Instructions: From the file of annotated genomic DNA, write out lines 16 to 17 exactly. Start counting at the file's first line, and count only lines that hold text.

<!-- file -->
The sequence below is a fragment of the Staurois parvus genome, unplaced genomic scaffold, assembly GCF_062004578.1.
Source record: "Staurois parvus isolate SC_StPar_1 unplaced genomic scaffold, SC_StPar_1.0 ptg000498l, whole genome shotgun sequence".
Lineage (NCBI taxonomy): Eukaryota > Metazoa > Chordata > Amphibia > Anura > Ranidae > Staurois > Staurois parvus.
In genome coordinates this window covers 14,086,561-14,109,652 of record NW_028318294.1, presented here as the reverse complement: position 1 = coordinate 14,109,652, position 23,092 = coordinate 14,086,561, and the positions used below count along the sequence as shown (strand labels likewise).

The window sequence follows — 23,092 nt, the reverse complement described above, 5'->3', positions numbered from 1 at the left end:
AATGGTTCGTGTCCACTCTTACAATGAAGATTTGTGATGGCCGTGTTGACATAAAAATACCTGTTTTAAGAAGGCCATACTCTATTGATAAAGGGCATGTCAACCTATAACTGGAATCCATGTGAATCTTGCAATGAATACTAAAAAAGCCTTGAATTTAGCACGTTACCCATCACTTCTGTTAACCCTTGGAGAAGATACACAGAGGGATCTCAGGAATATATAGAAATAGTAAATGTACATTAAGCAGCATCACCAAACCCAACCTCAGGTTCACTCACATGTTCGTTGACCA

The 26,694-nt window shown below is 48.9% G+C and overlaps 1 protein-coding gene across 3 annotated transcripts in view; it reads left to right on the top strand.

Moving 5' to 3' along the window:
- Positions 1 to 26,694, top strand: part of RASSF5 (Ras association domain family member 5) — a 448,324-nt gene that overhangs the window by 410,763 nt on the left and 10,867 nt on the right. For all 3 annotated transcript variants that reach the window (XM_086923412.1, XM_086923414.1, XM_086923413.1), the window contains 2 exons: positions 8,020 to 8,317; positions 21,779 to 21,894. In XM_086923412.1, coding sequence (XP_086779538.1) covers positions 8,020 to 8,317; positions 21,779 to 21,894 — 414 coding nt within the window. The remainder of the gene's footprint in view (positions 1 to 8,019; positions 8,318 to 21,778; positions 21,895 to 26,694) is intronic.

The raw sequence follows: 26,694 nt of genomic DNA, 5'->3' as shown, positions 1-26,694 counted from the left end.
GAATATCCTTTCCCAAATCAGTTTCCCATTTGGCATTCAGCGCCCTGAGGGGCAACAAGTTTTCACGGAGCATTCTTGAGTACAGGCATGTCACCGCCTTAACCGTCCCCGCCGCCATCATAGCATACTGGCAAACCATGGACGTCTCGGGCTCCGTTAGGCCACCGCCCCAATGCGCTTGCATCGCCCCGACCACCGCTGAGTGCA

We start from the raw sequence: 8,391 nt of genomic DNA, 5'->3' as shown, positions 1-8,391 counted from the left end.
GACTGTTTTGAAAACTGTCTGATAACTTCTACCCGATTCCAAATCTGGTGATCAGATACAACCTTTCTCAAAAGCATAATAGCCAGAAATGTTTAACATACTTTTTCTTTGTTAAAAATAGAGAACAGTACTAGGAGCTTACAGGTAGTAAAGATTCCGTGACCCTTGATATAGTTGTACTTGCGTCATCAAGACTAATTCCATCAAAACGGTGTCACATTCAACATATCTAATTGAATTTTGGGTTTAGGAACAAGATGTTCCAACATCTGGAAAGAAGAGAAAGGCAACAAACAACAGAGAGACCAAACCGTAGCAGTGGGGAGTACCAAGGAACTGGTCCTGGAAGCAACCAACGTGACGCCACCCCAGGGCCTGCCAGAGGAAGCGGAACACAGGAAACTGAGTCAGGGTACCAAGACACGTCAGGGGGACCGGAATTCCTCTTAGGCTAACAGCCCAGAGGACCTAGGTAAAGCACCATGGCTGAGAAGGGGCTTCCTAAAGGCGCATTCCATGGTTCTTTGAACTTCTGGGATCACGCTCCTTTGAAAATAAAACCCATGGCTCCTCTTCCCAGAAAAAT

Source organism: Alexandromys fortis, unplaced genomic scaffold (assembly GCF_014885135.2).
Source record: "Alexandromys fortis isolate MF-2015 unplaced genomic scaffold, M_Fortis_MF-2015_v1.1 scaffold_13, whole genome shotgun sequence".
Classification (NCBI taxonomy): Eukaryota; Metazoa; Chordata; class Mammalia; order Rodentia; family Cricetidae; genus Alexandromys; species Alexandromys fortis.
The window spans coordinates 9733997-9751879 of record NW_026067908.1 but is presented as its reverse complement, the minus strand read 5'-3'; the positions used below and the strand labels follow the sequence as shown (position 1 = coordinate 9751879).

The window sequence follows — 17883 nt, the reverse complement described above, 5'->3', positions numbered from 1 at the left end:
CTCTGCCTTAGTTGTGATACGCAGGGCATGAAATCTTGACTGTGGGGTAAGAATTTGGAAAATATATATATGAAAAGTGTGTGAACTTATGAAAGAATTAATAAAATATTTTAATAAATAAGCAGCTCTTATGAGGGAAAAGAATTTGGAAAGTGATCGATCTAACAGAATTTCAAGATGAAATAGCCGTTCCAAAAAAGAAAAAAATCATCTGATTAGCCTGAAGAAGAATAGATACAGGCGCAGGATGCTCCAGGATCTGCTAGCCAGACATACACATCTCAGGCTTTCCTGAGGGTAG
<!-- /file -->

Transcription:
Classification (NCBI taxonomy): Eukaryota; Metazoa; Chordata; class Mammalia; order Rodentia; family Cricetidae; genus Alexandromys; species Alexandromys fortis.
The window spans coordinates 9733997-9751879 of record NW_026067908.1 but is presented as its reverse complement, the minus strand read 5'-3'; the positions used below and the strand labels follow the sequence as shown (position 1 = coordinate 9751879).